But unity dominated that night. When stories like Annie’s were told, people listened.
“When you can see pain and hurt and suffering, who’s going to object to that? When you have veterans and they’re coming back and they’re struggling with PTSD, who’s going to object to them receiving medical care the way that they need to receive medical care?” he said.
Two years after that town hall, the Pennsylvania legislature passed a bill establishing a medical marijuana program. Right now, the Department of Health is working to implement the plan.
Pastor Shawn wasn’t run out of his church.
Instead, congregants joined him in the cause, taking part in the lobbying efforts, including a write-in campaign.
And instead of scorn from church leaders, he got a commendation — a recognition of his advocacy work.
In May 2017, a room full of his peers clapped as Bishop James Dunlop recognized Berkebile.
“Well done, good and faithful servant,” the bishop said.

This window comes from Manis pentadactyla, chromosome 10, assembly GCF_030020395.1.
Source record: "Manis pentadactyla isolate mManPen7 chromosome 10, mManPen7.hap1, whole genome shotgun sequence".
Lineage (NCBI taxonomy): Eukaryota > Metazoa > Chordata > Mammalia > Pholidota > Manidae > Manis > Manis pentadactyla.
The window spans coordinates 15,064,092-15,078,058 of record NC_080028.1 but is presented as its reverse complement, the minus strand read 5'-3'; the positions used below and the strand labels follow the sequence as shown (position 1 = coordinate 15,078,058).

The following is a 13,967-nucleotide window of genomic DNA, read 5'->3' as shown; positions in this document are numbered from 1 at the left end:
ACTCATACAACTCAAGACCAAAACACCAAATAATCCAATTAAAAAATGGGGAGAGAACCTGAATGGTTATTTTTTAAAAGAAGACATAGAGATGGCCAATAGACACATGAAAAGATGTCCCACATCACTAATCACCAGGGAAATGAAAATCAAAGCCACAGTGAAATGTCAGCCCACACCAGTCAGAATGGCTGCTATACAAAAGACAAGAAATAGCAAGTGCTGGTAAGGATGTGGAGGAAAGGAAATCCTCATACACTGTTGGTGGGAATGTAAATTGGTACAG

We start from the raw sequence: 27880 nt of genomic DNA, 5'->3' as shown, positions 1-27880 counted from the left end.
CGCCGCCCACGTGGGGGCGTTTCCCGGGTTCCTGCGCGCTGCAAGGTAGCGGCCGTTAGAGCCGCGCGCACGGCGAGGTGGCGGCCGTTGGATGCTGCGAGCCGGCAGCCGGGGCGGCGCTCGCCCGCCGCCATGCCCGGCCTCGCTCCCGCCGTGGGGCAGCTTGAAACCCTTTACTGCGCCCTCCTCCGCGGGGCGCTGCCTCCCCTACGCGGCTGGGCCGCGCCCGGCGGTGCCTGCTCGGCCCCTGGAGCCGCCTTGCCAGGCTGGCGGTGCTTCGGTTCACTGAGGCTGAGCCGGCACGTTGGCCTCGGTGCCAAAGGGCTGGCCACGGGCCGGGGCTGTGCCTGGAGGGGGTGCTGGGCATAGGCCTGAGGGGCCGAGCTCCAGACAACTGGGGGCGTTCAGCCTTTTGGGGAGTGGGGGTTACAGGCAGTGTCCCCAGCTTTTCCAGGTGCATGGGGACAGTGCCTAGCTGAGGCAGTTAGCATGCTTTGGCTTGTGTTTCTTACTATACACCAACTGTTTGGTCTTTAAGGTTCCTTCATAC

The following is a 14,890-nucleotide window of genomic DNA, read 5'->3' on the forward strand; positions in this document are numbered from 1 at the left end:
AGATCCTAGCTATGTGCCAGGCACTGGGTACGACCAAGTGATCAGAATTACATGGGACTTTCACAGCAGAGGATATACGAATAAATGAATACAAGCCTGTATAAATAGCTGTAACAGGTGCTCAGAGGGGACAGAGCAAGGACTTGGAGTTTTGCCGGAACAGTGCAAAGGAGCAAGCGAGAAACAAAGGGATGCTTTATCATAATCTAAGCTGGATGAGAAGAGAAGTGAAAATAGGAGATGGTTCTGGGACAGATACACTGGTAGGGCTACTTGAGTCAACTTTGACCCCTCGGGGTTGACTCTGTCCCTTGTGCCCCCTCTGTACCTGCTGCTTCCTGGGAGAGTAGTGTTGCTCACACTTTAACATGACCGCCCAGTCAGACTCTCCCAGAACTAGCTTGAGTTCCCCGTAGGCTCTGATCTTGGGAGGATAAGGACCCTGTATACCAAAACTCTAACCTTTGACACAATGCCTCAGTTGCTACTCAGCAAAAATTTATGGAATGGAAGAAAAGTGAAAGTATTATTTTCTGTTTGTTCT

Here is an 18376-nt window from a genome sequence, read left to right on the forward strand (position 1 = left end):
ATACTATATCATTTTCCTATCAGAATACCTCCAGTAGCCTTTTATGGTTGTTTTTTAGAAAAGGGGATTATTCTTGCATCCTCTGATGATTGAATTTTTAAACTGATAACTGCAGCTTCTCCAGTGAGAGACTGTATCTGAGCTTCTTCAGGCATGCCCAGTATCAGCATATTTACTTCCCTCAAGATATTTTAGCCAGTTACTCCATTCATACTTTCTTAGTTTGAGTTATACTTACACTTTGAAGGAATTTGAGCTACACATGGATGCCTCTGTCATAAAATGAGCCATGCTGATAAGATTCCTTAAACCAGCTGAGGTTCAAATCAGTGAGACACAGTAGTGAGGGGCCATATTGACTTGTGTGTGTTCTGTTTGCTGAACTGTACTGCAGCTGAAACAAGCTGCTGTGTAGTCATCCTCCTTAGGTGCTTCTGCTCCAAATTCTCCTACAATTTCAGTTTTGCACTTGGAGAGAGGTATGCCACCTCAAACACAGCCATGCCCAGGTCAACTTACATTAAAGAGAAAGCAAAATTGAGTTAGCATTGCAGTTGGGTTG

“This is the beginning,” pastor Shawn said a moment later.
Pastor Shawn learned a lot when he became the “Pastor for Pot.”
Most importantly, he learned that in his community, people listen when a religious leader speaks. Lawmakers listen.
For two years, he was Annie’s voice to the powerful, since she couldn’t speak for herself.
And in the process, he found others without a voice.
“There’s a massive amount of black men that have been incarcerated for small, petty drug possession and that’s destroyed community after community; congregation after congregation. And that needs to change. So if I have a voice of privilege, I’m going to take it.”
He’s still searching for the right policy position, but he’s an advocate for drug policy education – for lawmakers and voters to think about the implications of the war on drugs upon communities.
It’s about compassion, justice and love, not drugs to Pastor Shawn.
Abbottstown, Pennsylvania and its quaint traffic circle might seem removed from the nation’s heroin crisis. The residents there might not talk a lot about the implications of decriminalizing marijuana or how U.S. drug policy may disproportionally affect already marginalized populations.
But that’s going to change, if Pastor Shawn has any say in the matter
Via AP Member Exchange. Information from: York Daily Record